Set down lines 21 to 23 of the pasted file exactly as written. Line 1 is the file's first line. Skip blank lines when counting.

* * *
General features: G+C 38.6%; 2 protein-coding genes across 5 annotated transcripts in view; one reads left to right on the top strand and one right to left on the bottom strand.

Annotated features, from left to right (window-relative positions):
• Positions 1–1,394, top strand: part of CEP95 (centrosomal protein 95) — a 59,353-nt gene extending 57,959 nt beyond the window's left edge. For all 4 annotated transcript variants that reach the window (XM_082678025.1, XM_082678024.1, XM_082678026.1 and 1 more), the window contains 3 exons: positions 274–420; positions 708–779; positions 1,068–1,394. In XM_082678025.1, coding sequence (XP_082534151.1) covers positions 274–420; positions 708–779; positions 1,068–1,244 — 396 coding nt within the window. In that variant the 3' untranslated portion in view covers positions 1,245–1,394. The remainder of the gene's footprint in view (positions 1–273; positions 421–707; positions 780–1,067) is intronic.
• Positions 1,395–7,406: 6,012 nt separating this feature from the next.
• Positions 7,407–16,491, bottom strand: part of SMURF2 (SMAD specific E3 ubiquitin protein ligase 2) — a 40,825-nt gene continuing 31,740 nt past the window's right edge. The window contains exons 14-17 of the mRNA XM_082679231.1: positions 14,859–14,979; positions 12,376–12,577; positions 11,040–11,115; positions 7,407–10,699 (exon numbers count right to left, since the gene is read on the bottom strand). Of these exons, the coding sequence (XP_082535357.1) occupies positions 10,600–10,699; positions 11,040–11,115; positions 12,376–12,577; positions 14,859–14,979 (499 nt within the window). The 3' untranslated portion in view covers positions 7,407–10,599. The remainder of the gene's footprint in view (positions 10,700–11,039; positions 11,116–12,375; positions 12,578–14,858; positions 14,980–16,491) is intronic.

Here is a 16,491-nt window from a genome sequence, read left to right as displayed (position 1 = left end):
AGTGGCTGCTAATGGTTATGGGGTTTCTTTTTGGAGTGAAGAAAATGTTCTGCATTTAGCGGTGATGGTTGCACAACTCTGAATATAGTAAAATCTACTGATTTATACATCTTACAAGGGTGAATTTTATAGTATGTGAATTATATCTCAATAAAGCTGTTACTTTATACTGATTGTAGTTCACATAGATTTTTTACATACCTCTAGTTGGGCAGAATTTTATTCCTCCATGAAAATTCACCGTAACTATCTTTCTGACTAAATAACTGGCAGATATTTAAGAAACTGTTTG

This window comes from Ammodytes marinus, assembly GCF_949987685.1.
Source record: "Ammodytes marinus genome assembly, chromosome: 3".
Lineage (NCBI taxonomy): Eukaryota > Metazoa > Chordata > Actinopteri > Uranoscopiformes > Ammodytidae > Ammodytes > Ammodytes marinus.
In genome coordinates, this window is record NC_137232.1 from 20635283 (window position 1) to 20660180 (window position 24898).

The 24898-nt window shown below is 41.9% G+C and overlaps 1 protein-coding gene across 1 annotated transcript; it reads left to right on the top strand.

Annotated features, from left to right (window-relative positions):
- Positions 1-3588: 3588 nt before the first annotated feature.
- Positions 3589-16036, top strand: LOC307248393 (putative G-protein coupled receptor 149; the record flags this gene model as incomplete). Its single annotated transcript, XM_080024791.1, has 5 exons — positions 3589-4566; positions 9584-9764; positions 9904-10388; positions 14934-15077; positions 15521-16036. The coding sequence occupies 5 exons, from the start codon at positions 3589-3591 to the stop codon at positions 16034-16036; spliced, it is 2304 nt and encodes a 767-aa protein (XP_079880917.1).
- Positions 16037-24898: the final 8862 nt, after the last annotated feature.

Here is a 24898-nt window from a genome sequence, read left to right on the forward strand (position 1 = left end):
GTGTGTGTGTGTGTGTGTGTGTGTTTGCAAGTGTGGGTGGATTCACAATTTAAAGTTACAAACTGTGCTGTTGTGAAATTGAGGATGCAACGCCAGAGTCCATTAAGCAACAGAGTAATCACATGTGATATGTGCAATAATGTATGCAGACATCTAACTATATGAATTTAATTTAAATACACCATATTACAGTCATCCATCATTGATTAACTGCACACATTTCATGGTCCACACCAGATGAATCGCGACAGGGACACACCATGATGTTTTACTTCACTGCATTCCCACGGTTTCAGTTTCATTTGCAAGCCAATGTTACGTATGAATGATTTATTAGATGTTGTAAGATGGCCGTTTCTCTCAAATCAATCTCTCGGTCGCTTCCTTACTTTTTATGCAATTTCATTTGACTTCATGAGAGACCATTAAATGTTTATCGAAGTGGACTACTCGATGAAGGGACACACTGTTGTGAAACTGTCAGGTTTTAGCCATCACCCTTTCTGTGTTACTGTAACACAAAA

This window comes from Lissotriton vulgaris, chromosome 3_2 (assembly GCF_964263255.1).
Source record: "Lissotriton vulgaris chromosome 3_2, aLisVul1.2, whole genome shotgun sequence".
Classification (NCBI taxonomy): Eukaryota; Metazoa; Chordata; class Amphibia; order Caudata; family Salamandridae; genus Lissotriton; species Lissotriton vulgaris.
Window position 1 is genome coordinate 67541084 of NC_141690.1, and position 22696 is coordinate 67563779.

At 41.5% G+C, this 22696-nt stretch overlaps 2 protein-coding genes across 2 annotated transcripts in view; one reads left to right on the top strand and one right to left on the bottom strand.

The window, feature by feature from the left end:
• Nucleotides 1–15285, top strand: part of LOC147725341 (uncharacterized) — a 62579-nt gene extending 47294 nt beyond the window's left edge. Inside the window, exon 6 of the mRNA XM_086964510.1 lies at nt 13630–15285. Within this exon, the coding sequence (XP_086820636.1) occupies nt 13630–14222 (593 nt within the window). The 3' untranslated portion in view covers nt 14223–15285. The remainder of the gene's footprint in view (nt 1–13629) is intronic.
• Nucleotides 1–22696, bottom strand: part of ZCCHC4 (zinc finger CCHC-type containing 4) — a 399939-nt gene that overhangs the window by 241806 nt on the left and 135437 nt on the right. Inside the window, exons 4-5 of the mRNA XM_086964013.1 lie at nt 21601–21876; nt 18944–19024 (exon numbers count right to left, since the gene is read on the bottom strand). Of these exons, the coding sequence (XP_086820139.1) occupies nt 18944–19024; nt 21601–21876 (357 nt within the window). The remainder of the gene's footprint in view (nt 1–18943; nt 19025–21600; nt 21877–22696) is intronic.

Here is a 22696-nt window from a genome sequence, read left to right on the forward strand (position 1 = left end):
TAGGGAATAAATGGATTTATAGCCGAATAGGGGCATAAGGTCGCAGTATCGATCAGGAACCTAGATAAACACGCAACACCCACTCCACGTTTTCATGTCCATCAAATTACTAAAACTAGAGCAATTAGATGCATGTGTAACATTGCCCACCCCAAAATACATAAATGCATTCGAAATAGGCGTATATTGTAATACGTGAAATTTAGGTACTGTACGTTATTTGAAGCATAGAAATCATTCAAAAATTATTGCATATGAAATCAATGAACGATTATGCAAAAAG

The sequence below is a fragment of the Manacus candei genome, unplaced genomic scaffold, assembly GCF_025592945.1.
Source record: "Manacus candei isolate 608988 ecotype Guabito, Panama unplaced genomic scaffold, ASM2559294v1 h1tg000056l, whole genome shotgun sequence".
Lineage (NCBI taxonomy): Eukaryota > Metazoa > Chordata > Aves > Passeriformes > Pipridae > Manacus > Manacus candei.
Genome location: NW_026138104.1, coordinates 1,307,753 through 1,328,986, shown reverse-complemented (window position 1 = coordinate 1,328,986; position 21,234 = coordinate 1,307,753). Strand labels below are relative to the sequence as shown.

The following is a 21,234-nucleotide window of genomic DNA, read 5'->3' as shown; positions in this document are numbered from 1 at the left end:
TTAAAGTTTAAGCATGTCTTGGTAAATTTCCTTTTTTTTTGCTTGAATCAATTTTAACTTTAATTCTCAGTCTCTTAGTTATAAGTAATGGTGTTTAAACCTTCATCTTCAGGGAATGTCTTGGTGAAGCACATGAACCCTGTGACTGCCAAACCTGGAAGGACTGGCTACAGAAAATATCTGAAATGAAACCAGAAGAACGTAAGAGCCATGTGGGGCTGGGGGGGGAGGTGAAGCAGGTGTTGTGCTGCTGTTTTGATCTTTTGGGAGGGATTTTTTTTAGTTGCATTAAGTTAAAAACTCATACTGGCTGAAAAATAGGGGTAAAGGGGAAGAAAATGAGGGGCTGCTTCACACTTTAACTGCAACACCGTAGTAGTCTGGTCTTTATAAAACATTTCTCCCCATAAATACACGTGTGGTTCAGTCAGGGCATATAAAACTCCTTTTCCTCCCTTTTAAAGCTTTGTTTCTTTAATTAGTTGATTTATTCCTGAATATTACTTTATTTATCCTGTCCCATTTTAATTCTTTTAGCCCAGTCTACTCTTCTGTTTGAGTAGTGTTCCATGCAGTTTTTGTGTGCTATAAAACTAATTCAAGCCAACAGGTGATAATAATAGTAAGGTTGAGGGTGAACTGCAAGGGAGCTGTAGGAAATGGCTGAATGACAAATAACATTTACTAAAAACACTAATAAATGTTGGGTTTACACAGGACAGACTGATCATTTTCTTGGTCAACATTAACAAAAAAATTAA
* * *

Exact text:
Classification (NCBI taxonomy): Eukaryota; Metazoa; Chordata; class Amphibia; order Caudata; family Salamandridae; genus Lissotriton; species Lissotriton vulgaris.
Window position 1 is genome coordinate 67541084 of NC_141690.1, and position 22696 is coordinate 67563779.

At 41.5% G+C, this 22696-nt stretch overlaps 2 protein-coding genes across 2 annotated transcripts in view; one reads left to right on the top strand and one right to left on the bottom strand.